A survival kit and a first aid kit are about as far apart as the earth and the sun. And that’s a hard truth I had to establish in my mind, but once I did it made total sense.
My dad was an Eagle Scout. That’s him in 1962. You’ll see my dad often in some of the Mossberg Rugged American Hunter videos. I have learned so much from him over the years, yet one truth I learned from him in the early stages of life was to be prepared for the “what if” moments in life.
A plan doesn’t have to be complicated to be effective. Having a plan can be simple. And, having a plan can save your life when the “what if” becomes an “oh no.”
On my first elk hunt, I knew I needed a first aid kit of some sort. Let’s face it, you’re miles into the timber, often well away from base camp. What happens if you get a blister that’s so bad you can’t walk back today? Believe me, blisters happen. And if it gets nasty, you’re not walking another inch in those boots.
Tomorrow you’ll be okay, but tonight … well you’re going to spend the night in the timber! So now what?
See what I mean?
I knew that a first aid kit wasn’t really the best item to haul through the Rockies. I needed a true hunting survival kit … and it had to be small!
Here’s a few insights on how to build a hunting survival kit.
A Survival Kit Allows You To Hunt With Confidence
Knowing that you are prepared just breeds confidence. Plain and simple. Having a survival kit in my pack was a constant reassurance, and on a week-long elk hunt when you’re exhausted by the second day, confidence matters my friend! A lot.
Build A Hunting Survival Kit
That’s right. You cannot buy a survival kit for elk hunting. At least I’ve never seen one that would work for packing into the high country.
If you go to WalMart or any retailer out there, you can buy a first aid kit, but before you do just realize that a “100 Piece First Aid Kit” will be 89 varieties of Band-Aid products!
You need something to get you through the night, not just to patch a cut finger.
Prepare For Two Days
Perhaps the greatest mental work you can do in terms of building a hunting survival kit is to think about answering “could I make it two days on my own if I were hurt?”
Can you spend a night or two in the timber? Are you ready for rain? Could someone find you? How would they see you, or hear you? Those are the questions you need that transcend simple first aid.
Use A MakeUp Kit
I know it’s awful and you’re going to take some hard jabs from your buddies, but I have found that one of my wife’s small, travel makeup kits are perfect. They are light weight, compact, and most of all, they look out of place. I can find them in my pack because they aren’t camo. And if I drop it, I can find it. So thanks Clinique, I put that promo item to use in a way you never dreamed it would be used!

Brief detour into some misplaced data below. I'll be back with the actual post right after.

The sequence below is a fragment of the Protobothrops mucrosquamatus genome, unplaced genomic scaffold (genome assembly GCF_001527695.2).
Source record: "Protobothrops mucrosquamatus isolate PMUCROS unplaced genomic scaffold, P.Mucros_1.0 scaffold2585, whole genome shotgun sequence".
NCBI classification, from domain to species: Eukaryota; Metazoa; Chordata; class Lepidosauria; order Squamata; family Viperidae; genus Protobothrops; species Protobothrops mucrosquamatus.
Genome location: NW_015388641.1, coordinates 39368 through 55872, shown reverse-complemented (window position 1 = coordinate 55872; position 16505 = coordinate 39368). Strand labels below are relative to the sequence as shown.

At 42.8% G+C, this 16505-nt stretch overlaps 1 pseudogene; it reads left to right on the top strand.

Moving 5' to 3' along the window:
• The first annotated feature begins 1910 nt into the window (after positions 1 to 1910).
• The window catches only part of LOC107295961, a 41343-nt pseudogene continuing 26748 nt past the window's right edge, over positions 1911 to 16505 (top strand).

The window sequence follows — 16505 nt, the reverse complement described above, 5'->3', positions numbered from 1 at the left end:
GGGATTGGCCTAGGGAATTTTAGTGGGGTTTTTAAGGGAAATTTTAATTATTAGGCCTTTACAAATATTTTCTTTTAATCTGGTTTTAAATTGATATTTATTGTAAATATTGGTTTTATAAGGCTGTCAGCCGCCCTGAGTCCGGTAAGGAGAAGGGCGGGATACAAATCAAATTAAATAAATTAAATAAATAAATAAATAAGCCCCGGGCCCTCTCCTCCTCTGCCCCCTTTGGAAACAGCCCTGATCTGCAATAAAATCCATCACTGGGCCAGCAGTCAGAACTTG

This is the actual kit I take elk hunting.
Here’s What I Include In My Hunting Survival Kit And Why
- Fox 40 Whistle
- Think about it: if you broke your ankle and can no longer walk, you’re going to lose your voice soon from yelling and screaming. A Fox 40 pea-less whistle can be heard for a long, long way and takes next to no air to blow effectively. I’m telling you, this may be my most important tool in the little survival bag other than a painter’s cloth.
- Safety Pins
- Advil and Tylenol
- In small ziploc bag
- Neosporin or Antibiotic Gel
- Water tablets
- I also keep a water purifier in my pack
- Painter’s Cloth
- A plastic painter’s drop cloth is crazy compact and it spreads out to 9×12 easily. That’s a tent my friend!
- Light Sticks
- Pillow case
- Or just long cloth strips to make bandages
- Various sizes of Band Aids
- Athletic Tape
- Perfect for blisters!
- Fire starter
- You’re probably never going to be able to start a fire because of rain and snow in elk country, but there’s a chance so have something if you happen to find tinder dry enough.
- Medical gloves
- In case you dress a buddy’s wound.
- Again, tent! Or for protecting you or gear from water.
- Emergency Blanket
- Lots of debate over whether these work, but they do help no doubt. And they are hugely reflective. Easy to see from air or distance. Again, they reinforce a tent, and friend, that’s a big deal if it starts snowing like it normally does in the high country. You’re going to need all the reinforcement you can get!
- Not a ton of it, but a handful goes a long way for securing a tourniquet, or building your tent and tying limbs together for high wind, etc.
And, yes. I get all of that into this small Clinique makeup kit! Amazing, right?
One last piece of advice: talk with a survivalist or hard-core back country hiker. They have so many insights to help you think it through.